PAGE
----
Jess boys beaten but unbowed after charity fundraiser

MEMBERS of Dromore's kickboxing Jess clan emerged beaten but unbowed after stepping into the ring recently to help a teammate raise money for Cancer Research.

Brothers Scott (21), Ross (22), Wayne (26) and their cousin Stuart Jess (24) were supporting Lisburn's Jennifer Rainey as she hosted a fundraising fight show at Lisburn Leisure Centre.

Jennifer, whose mother, Isabell McCrossan, suffers from cancer, hosted the event to raise funds for the Ulster Cancer Foundation.

Five nations clashed at the Lisburn Leisure Centre, where Stuart Jess was top of the bill.

Stuart was beaten, but not broken, by his defeat against Switzerland's more experienced Sammi Fathallah.

The Dromore man was winning on points before he was caught with a fast combination in the final round, leaving him a bloody nose that forced a stoppage.

He said, "In the week leading up to the fight I suffered a nose injury in training and it came back to haunt me.

"It's a pity it had to end that way because I was feeling good and up to the stoppage I was well on my way to winning, but it is early days in my career and that defeat will not put me off."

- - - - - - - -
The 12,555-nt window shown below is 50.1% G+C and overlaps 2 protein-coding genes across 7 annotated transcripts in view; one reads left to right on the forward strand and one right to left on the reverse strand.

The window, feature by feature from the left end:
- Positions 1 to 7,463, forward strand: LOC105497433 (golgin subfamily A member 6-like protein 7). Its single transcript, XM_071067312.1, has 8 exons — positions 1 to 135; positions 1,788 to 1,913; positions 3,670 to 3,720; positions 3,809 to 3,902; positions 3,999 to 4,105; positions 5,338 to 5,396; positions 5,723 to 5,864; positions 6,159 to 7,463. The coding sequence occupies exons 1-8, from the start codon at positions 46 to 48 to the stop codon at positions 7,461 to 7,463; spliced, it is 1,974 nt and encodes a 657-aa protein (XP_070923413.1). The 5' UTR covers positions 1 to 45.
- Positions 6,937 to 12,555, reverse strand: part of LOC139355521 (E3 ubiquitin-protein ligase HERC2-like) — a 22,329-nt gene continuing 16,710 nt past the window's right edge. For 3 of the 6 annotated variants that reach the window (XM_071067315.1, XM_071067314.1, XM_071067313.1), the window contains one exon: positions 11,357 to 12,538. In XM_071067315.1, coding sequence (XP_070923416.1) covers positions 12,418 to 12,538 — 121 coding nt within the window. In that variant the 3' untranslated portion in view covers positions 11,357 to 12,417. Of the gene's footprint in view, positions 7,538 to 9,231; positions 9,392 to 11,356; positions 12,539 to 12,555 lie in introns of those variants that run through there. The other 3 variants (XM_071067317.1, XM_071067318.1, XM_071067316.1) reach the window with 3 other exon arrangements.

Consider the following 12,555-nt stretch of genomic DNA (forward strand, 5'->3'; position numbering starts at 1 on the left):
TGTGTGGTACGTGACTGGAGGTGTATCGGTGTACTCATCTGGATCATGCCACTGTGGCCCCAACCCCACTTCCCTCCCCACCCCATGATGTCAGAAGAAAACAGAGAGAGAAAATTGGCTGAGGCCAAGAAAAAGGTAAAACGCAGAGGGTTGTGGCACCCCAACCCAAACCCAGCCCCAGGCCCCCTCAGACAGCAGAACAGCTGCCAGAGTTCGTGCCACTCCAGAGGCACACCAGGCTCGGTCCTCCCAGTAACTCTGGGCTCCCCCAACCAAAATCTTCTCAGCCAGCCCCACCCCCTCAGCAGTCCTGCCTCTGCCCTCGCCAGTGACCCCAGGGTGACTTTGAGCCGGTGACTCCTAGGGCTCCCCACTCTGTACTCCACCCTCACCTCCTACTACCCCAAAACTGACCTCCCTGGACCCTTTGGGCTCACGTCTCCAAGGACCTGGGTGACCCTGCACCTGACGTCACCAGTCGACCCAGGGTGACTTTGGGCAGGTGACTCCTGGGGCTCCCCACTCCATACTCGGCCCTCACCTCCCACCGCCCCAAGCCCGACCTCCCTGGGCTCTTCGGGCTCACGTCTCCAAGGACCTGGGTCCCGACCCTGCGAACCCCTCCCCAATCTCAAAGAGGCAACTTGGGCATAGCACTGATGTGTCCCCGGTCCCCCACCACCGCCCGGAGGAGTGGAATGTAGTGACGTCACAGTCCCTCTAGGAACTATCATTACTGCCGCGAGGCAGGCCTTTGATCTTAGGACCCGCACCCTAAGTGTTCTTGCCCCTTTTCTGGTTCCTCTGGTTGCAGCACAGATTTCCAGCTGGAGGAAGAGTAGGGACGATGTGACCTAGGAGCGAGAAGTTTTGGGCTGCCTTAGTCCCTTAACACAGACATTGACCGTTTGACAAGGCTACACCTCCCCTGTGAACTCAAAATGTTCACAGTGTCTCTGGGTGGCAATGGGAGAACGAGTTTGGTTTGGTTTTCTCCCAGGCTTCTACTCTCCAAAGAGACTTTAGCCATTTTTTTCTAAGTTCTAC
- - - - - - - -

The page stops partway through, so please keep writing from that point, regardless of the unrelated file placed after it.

Stuart's brother Wayne also lost – in a split decision to former karate star Paul Smith. The Scot clearly knew his way around the ring and used his experience to frustrate his opponent.

Meanwhile, Scott and Ross Jess took part in what coach Billy Murray called "a spectacular demonstration of superb martial artistry". Both will travel to Aberdeen on April 15 for competitive outings.

The Jess brothers and their cousin, who attend the Prokick Gym, recently signed up to Murray's 'I'm a champion, get me in the ring' initiative, a three-year programme promising a kickboxing show every month and regular fights for competitors aiming to complete the gruelling plan with world title shots.

Jennifer Rainey herself jumped between the ropes for her demonstration debut against Belfast girl Angie McCurrie.

She said, "It was a fantastic experience, finally getting into the ring and trading punches and kicks. It was for a good cause and at the same time it was about getting a feel for real contests in the future."

The event gave coaching legend Murray plenty of encouragement for the future. He said, "A big thanks from ProKick to all of you who helped out to make this a great day's fight against cancer."

All told 24 competitors took part on the day.